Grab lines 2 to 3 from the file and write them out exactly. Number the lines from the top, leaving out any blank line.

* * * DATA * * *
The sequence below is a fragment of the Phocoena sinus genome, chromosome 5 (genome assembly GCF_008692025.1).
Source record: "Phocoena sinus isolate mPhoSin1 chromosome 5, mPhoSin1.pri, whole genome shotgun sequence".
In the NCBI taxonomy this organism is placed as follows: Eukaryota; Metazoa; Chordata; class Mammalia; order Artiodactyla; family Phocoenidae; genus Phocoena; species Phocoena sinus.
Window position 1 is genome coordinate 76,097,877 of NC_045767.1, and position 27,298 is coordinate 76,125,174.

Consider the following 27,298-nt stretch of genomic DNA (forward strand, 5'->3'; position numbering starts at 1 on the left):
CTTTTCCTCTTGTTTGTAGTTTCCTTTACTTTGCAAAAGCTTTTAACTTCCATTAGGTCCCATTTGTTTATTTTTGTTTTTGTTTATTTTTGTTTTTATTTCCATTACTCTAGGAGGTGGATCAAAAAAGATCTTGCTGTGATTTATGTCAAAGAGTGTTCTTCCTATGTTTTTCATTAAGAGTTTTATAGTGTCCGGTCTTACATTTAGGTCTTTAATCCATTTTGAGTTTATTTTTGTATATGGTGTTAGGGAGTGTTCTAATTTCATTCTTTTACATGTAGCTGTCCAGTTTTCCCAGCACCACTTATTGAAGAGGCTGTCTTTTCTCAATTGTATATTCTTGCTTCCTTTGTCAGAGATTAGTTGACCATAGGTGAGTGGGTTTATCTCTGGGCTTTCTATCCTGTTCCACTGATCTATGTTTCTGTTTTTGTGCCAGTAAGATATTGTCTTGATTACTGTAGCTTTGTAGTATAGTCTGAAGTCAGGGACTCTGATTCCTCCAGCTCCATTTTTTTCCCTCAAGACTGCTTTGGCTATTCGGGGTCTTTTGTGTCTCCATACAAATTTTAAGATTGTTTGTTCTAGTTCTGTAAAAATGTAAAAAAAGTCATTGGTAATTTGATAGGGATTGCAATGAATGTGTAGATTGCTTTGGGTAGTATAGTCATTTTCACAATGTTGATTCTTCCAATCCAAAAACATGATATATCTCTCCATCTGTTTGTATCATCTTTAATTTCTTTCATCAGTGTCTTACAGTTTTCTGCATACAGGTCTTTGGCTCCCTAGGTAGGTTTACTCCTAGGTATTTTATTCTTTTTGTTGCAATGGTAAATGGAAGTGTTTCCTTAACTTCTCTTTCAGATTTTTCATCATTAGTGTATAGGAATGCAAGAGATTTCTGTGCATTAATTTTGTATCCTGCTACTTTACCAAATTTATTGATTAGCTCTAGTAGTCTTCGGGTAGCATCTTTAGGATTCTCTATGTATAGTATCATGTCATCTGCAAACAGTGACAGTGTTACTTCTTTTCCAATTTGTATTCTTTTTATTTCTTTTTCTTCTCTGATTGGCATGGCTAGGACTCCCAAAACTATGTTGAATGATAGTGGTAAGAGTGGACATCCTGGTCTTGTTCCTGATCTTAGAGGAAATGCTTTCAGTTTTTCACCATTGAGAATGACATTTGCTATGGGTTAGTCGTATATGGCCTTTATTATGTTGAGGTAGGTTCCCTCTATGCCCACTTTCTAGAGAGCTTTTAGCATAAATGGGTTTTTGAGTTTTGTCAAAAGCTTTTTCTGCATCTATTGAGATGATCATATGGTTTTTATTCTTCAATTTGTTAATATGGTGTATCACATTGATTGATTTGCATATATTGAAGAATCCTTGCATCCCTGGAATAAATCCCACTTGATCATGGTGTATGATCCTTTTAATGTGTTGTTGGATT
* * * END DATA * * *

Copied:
Source record: "Phocoena sinus isolate mPhoSin1 chromosome 5, mPhoSin1.pri, whole genome shotgun sequence".
In the NCBI taxonomy this organism is placed as follows: Eukaryota; Metazoa; Chordata; class Mammalia; order Artiodactyla; family Phocoenidae; genus Phocoena; species Phocoena sinus.